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Noise

Breakthrough study establishes a clear connection between traffic noise and dementia

Exposure to traffic noise is associated with a higher risk of developing dementia, especially Alzheimer’s disease, suggests a study from Denmark published in the BMJ today. The study is the first of its kind in the world.

By Jakob Haugaard Christiansen, , 9/9/2021

Exposure to noise from a nearby road or railway for an extended period can lead to a significantly higher risk of developing dementia. And the higher the noise, the greater the risk, according to Danish researchers.

A breakthrough project with researchers from the University of Southern Denmark, Roskilde University, Odense University Hospital, and the University of Copenhagen demonstrate a clear connection between noise and dementia diseases such as Alzheimer's.

The Danish research results were published Thursday September 9th in the renowned British Medical Journal, and the study shows that you have a 27 percent increased risk of developing Alzheimer's and an 18 percent increased risk of developing dementia in general when exposed to traffic noise above 55 decibels for an extended period.

Noise is harmful

- The results are surprising since it's the first time we have established a clear connection between traffic noise and the development of dementia, says Manuella Lech Cantuaria, ph.d. at the Mærsk McKinney-Møller Institute at the University of Southern Denmark.

She hopes the results can pave the way for further research in the field to benefit public health.

- We want to increase the focus on the health risks associated with being exposed to noise, which is not only an annoyance but also harmful to your health. Hopefully, our results can help influence urban development. The results should be considered in noise regulation programs such as highway shielding and noise-reducing asphalt, says Manuella Lech Cantuaria.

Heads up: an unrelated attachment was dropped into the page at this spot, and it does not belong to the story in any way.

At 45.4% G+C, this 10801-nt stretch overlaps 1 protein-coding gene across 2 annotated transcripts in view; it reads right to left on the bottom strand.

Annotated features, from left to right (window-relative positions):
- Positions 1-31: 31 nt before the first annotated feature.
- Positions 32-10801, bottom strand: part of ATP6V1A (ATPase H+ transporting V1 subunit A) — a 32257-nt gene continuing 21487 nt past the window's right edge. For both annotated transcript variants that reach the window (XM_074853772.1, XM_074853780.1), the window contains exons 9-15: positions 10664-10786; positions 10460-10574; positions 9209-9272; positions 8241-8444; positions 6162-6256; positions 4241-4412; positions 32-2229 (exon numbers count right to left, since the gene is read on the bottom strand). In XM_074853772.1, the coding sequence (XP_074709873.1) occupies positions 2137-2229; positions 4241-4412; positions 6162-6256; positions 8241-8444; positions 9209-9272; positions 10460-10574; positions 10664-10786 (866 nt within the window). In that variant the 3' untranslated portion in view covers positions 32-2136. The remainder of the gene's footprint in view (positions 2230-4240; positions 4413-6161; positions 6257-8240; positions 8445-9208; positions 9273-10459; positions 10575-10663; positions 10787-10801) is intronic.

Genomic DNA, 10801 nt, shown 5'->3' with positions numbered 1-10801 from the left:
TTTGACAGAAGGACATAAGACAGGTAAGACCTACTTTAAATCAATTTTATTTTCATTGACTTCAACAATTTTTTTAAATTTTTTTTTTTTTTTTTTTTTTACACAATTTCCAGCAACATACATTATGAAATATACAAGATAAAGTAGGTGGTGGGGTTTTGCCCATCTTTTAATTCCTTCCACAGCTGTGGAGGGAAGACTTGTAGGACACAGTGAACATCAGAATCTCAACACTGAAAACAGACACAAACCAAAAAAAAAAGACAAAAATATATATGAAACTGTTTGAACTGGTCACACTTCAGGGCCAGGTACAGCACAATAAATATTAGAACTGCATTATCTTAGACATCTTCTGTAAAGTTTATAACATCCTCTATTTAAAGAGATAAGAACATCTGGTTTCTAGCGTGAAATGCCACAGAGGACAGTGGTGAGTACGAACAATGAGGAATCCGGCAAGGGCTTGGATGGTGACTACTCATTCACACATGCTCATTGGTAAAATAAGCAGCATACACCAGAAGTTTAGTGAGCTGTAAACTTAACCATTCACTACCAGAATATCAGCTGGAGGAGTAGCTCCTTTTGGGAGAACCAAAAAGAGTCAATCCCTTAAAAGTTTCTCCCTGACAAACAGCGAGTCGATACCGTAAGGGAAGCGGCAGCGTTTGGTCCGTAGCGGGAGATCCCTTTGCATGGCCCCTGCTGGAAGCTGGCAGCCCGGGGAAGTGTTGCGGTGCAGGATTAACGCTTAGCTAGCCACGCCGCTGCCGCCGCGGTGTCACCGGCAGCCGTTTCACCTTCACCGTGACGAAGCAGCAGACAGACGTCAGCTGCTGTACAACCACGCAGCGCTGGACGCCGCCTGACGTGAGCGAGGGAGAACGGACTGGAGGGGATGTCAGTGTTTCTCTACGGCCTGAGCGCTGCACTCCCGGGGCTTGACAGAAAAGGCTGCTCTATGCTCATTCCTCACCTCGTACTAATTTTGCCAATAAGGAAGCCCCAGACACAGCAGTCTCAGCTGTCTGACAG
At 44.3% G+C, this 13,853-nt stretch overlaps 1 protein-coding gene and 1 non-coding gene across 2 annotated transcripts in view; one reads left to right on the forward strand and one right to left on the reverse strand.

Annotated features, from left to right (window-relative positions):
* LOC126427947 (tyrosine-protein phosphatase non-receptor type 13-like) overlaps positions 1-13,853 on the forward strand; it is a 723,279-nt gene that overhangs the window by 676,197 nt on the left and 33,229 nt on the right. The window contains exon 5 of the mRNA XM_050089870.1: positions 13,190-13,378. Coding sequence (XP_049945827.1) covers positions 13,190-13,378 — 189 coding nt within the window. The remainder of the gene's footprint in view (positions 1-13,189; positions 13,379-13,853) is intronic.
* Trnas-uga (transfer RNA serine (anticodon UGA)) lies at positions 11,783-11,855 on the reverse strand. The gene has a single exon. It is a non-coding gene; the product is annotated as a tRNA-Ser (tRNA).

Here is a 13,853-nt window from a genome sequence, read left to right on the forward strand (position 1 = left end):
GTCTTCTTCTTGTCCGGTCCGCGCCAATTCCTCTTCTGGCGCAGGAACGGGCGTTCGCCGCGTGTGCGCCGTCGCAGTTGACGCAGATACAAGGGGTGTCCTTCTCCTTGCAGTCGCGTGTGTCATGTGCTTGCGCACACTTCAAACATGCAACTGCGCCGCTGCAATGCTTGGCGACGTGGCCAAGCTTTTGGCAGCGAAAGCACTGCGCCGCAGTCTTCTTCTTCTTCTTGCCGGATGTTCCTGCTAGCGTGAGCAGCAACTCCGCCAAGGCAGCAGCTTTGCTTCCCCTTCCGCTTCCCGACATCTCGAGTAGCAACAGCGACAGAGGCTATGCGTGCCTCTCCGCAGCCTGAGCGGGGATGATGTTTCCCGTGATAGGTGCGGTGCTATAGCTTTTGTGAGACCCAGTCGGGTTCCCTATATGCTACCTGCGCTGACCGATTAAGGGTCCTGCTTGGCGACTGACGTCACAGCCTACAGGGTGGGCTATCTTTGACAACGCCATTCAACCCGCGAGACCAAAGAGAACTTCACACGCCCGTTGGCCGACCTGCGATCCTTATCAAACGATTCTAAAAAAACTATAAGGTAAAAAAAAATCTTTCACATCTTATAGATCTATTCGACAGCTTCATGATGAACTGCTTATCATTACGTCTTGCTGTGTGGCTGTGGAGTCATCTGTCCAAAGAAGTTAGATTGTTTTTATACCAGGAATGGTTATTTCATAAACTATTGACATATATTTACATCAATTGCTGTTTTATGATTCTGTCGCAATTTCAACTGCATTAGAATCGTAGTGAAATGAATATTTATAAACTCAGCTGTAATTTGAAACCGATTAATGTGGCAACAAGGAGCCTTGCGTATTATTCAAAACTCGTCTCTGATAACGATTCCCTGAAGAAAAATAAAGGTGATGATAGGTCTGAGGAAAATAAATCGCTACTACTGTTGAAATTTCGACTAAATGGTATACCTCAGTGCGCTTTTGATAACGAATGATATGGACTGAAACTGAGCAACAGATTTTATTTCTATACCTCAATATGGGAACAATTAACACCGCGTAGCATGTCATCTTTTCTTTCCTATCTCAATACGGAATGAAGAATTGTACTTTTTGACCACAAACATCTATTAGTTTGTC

Great potential in preventing dementia

According to Jesper Hvass Schmidt, who is a chief physician at Odense University Hospital, stress and poor sleep are part of the problem.

- The noise stresses the body, which triggers poor sleep. It creates fatigue, which in turn triggers more stress and increases the risk of developing dementia. Research results like these are essential because they indicate that noise is a public health problem, he says.

At Roskilde University, adjunct professor Mette Sørensen, an expert in traffic noise, emphasizes that the results from the three-year project can pave the way for even more much-needed research in the field.

- Our result potentially gives us completely new opportunities to prevent dementia, she says.

Contact

Main author of the research report: Manuella Lech Cantuaria, PhD at the Maersk McKinney-Møller Institute at the University of Southern Denmark Mobile: 2721 1181

mlca@health.sdu.dk

Contact

Ellen Raben Pedersen, Associate Professor at the Maersk McKinney-Møller Institute at the University of Southern Denmark Mobile: 2726 6664

erpe@mmmi.sdu.dk

Contact

Jesper Hvass Schmidt, Associate Professor and PhD, The Clinical Institute, SDU, and chief physician in charge of research at the Otolaryngology / Hearing Clinic at OUH. Mobile: 2670 0365

jesper.schmidt@rsyd.dk

Contact

Mette Sørensen, Adjunct Professor and an expert in traffic noise, Roskilde University. Mobile: 3023 6803.

metsor@ruc.dk.

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Editing was completed: 09.09.2021